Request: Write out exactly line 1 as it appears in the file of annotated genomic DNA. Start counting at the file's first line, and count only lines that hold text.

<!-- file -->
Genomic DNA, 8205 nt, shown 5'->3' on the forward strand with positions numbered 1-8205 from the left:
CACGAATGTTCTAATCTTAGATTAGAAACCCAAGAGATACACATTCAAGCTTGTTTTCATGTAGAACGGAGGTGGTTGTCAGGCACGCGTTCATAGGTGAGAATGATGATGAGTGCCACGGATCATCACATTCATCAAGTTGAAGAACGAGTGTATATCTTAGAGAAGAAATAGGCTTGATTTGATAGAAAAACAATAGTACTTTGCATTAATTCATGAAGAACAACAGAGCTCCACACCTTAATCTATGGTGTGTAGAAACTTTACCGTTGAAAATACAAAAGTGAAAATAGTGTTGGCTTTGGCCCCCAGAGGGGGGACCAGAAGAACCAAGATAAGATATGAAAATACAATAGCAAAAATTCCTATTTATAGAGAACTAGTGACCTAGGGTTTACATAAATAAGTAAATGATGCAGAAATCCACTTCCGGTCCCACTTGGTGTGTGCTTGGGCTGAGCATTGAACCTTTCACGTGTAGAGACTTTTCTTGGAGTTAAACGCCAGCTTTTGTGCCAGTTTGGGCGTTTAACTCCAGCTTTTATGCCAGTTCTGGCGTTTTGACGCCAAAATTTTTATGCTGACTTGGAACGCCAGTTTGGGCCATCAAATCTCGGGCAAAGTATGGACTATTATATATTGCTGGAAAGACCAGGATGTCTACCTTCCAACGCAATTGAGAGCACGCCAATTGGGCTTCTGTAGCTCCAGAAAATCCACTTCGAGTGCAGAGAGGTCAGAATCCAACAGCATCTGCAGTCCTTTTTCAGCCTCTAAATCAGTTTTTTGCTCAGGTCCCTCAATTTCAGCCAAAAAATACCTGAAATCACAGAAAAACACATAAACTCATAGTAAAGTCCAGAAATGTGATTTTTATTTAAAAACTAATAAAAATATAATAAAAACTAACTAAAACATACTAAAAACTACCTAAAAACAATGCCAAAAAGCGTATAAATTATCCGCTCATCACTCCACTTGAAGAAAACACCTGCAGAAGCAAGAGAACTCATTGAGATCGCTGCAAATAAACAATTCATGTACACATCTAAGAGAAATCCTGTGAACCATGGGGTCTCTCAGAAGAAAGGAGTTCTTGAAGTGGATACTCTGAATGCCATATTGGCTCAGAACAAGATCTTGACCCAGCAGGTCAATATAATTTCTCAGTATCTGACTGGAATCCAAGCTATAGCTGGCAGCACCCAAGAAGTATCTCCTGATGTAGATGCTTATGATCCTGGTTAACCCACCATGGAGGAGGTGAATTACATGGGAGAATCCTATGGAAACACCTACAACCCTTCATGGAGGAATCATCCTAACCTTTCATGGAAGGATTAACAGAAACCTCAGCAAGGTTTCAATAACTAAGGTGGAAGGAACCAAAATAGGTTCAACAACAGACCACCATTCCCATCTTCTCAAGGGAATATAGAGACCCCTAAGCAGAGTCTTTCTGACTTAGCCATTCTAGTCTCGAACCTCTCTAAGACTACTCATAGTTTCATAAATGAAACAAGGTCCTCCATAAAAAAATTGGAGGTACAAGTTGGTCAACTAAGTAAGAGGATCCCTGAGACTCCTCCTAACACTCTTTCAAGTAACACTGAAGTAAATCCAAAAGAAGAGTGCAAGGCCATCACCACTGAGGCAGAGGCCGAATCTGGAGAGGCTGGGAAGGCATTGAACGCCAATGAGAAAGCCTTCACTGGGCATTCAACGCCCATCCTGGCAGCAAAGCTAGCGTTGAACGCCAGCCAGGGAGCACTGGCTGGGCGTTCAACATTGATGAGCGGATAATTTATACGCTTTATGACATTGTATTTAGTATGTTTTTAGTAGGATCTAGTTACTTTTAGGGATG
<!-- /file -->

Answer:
Genomic DNA, 8205 nt, shown 5'->3' on the forward strand with positions numbered 1-8205 from the left: